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Red blood cell

Red blood cells (RBCs), also known as erythrocytes, are cells that carry oxygen by means of hemoglobin, and form part of the cellular component of blood as it circulates throughout the body. These extremely common cells are typically made in the bone marrow in a process called erythropoiesis. During this process in humans, the red blood cell nuclei are expelled.

Labeled erythrocytes are often used in nuclear medicine, e.g. Tc-99m labeled erythrocytes can be used to assess GI bleeding.  Normal red blood cells live about 120 days before destruction, however certain diseases will alter the survival time of these cells.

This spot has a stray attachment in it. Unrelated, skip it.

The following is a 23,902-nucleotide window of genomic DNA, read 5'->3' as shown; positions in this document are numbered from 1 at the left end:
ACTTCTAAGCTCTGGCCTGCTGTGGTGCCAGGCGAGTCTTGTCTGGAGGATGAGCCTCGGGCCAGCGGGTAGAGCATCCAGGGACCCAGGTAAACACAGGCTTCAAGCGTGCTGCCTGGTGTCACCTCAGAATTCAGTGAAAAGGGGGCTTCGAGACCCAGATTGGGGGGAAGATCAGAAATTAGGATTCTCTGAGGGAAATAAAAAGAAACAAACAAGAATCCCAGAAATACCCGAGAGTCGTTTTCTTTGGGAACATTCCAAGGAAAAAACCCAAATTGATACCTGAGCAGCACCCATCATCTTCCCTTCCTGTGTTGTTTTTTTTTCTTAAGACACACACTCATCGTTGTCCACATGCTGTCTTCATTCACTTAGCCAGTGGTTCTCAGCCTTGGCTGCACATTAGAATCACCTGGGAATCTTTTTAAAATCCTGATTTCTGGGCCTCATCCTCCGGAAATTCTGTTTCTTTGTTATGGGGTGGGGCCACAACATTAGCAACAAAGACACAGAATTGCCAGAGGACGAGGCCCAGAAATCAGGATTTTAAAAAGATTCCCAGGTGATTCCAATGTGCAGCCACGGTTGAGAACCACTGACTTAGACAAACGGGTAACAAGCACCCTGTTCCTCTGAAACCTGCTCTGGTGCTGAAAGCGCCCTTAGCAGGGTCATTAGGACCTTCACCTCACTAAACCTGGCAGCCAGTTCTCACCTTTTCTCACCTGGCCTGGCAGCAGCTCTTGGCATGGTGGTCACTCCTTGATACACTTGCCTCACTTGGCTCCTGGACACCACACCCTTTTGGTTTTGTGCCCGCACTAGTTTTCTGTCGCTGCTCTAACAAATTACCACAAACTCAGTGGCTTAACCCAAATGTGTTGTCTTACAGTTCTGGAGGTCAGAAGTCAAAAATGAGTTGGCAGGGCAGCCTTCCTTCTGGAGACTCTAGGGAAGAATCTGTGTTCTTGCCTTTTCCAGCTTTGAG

Erythrocytes are typed by their surface antigens (which define blood groups) for blood transfusion.

Article information

rID: 76598
System: Haematology
Section: Pathology
Synonyms or Alternate Spellings:
  • Red blood cell (RBC)
  • Erythrocyte
  • Erythrocytes
  • Red blood cells (RBCs)

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